I’m going to write up the current state of PNDArrays, then describe where I think they ought to go / things I’m unsure about.
Currently, a PNDArray is very closely modeled after Numpy. It is internally a struct with 5 fields. Flags, offset, shape, strides, and a data array.
Flags is currently unused in our code, but numpy uses it to store these things: https://docs.scipy.org/doc/numpy/reference/generated/numpy.ndarray.flags.html. It’s not clear to me that these are relevant to us.
Offset is currently unused in our code. For numpy, it’s the number of bytes into the data region where reading of data should start. You could imagine that slicing an ndarray to remove the first few elements, or asking to read only odd indexed elements would result in this being used.
Shape is definitely needed, it’s a tuple that describes the shape of the PNDArray. The number of elements of the tuple describes the number of dimensions (i.e. (3, 4, 5)) is a 3 x 4 x 5 tensor.
Strides encodes how many bytes it would take to move to the next element in a dimension. For example, a standard row major 4 x 5 matrix would have stride (40, 8), because it takes 40 bytes to move along a row (8 * 5) and 8 bytes to move along a column.
The data array is exactly what it sounds like, a flat array of all the data in the PNDArray. It’s length is the product of the shape tuple. Currently, we lay this out in row major.
Current questions / proposed changes:

I am thinking that maybe PNDArrays should be flipped to be stored in column major. Right now every LAPACK call involves flipping from row major to column major and back again, without any clear benefit. The only reason we use row major is because that’s what numpy does. This is the closest I’ve found to a reason why Numpy does this: https://docs.scipy.org/doc/numpy1.14.0/reference/internals.html . My take aways are that the pros to doing row major are that it’s the natural thing in python and C, it’s more convenient for writing and reading (If you are writing out a matrix line by line, and it’s stored row by row, this is very easy), and it’s convenient for images. The major con though is that all Fortran code, including LAPACK, uses column major. As such, R, Matlab, and Julia all adopted column major conventions to more easily interface with BLAS/LAPACK.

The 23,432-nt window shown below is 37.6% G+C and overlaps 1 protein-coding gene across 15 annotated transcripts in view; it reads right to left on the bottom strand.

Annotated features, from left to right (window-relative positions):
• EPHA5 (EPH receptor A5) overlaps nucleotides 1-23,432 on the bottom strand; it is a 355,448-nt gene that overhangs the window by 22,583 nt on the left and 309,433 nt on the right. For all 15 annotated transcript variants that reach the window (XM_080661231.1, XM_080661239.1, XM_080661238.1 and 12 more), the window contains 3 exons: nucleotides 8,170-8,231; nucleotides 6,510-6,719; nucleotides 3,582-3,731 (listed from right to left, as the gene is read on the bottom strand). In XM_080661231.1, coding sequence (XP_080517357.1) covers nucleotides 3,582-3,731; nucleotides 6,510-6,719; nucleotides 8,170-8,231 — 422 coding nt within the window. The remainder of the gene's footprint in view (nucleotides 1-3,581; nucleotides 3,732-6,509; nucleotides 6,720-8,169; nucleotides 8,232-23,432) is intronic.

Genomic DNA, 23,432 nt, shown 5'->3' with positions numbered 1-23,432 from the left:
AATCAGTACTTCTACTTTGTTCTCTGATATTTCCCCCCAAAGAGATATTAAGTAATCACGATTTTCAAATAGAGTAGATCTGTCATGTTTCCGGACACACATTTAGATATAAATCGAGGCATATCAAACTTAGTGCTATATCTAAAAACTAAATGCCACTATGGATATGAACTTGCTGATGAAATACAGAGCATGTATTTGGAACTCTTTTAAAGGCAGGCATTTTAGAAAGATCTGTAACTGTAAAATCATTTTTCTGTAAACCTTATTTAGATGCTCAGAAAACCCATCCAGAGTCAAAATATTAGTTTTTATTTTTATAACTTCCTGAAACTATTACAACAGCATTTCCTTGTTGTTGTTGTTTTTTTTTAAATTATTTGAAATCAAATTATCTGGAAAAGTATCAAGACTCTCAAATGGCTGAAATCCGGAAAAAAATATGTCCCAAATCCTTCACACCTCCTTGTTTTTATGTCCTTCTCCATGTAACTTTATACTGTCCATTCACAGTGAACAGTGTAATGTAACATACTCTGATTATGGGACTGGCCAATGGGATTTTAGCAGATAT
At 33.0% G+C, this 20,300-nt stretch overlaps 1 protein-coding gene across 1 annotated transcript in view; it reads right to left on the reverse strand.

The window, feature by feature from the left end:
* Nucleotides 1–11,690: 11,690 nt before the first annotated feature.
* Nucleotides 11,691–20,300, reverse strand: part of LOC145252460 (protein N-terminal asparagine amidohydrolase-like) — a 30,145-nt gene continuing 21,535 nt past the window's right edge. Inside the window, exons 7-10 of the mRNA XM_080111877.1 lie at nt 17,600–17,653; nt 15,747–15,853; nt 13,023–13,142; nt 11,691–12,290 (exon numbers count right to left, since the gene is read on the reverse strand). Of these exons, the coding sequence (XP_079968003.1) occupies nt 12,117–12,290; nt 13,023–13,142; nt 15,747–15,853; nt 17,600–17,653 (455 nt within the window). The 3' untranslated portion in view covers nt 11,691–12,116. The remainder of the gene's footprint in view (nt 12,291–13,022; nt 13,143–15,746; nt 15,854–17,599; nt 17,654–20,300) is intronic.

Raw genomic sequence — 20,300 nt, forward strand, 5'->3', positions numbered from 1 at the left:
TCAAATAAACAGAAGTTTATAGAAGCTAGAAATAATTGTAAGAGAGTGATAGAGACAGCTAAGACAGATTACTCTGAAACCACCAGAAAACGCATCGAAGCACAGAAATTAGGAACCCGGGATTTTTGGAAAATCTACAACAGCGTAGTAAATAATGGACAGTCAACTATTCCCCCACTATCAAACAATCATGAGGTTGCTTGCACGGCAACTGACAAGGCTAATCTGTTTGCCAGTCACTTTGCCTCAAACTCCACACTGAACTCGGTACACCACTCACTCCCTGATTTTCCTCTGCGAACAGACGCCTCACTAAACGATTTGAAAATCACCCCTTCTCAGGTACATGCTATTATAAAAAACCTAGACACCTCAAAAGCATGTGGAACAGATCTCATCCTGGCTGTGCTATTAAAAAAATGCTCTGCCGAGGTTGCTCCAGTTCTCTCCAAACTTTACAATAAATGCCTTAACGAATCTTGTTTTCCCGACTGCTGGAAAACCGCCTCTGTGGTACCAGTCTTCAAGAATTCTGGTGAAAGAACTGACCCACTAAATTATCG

It’s not clear to me that we need flags. The immutability of our expressions seems to obviate the need for them.

In the world we live in where we are forced to copy matrices between python and scala, it’s not clear to me that we get value from “offset”, since we aren’t really taking advantage of having “views” into the data. With that in mind, maybe we should get rid of it. The same argument could potentially be made for strides, though strides can be useful for things like making the transpose operation easy (you can transpose by just messing with the strides, no need to actually move any data). Granted, if you use these tricks, you’re not in column major anymore.
Happy to hear any thoughts on any of the above